More than 60 couples enjoyed a free Valentine’s Day luncheon at the Old Country Buffet on Richmond Highway. They were being rewarded for achieving what is becoming a diminishing achievement — marriage longevity.
Most of those in attendance for Tuesday’s celebration of falling in love have passed the 50-year mark, according to Kelly Greenwood, community liaison, Old Country Buffet Corp. And several were approaching or had reached their 60th anniversary.
“When we have done this for both lunch and dinner the number has surpassed 80 couples. Company-wide, this has been going on for 14 years. But this is only our ninth year for it here at this location,” Greenwood said.
“Prior to lunch we had Bingo. And there was a big turnout for that,” she said.
However, the gathering of seniors offered no pat answer for why two people remain married for five decades and more.
Here were some of the answers to the question “What’s the secret to your wedded longevity?”
Lee District residents Frank and Marian Woodward will have been married for 52 years on Feb. 21. “Love and respect for one another,” they agreed was their prescription.
Otis Steward of Groveton, married to his wife Ruth since 1938, had a little different slant. “Doing what she tells me to do,” he said.
Roger and Wilda Woodward, no relation to the other Woodwards, also residents of Groveton were married in Washington, D.C. in 1948. “Hanging together and doing things together that we both enjoy,” was their secret formula.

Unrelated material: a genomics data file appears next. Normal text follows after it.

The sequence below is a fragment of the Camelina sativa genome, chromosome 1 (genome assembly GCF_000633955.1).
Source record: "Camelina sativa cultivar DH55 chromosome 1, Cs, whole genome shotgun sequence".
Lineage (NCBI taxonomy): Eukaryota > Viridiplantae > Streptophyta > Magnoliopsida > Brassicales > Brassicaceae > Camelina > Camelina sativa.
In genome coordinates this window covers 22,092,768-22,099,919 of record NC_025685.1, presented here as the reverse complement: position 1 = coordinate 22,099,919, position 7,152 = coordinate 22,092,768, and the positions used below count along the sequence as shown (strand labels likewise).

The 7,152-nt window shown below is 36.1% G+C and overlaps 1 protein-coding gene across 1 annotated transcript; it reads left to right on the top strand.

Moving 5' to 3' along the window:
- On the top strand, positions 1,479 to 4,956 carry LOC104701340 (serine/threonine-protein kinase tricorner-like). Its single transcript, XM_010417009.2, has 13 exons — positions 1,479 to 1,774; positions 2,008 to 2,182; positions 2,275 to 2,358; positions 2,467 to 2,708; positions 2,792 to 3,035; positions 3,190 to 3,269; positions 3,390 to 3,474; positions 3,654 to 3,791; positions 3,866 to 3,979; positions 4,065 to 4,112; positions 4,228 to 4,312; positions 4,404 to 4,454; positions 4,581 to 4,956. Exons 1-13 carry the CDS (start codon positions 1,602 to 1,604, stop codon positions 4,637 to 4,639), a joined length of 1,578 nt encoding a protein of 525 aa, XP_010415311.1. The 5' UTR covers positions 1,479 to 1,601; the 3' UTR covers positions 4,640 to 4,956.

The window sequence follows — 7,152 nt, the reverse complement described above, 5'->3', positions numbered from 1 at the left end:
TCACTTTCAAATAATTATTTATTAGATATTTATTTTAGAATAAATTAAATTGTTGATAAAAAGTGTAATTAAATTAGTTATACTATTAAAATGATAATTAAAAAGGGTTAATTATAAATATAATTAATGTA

Bette and Roy Wright, residents of Green Spring Retirement Village, have a special reason for celebrating Valentine’s Day, it’s their wedding anniversary. This was their 59th. “I got married on Valentine’s Day so I’d never have trouble remembering our anniversary,” Roy said of their wedding nearly six decades ago in Richmond.
Paul and Martha Plank, residents of the Mount Vernon District area of Waynewood, have already passed the 60-year mark. That they attribute to “Give and take on all matters.”
For Dottie and Bill D’Andrea of Mount Vernon Woods the secret of their 56 years together is to “never get angry and argue.” Although that was more attributable to Dottie than Bill.
“I can’t get her to argue with me about anything. She just turns and walks away. It gets very frustrating at times. I’d like a good argument every now and then,” Bill D’Andrea added.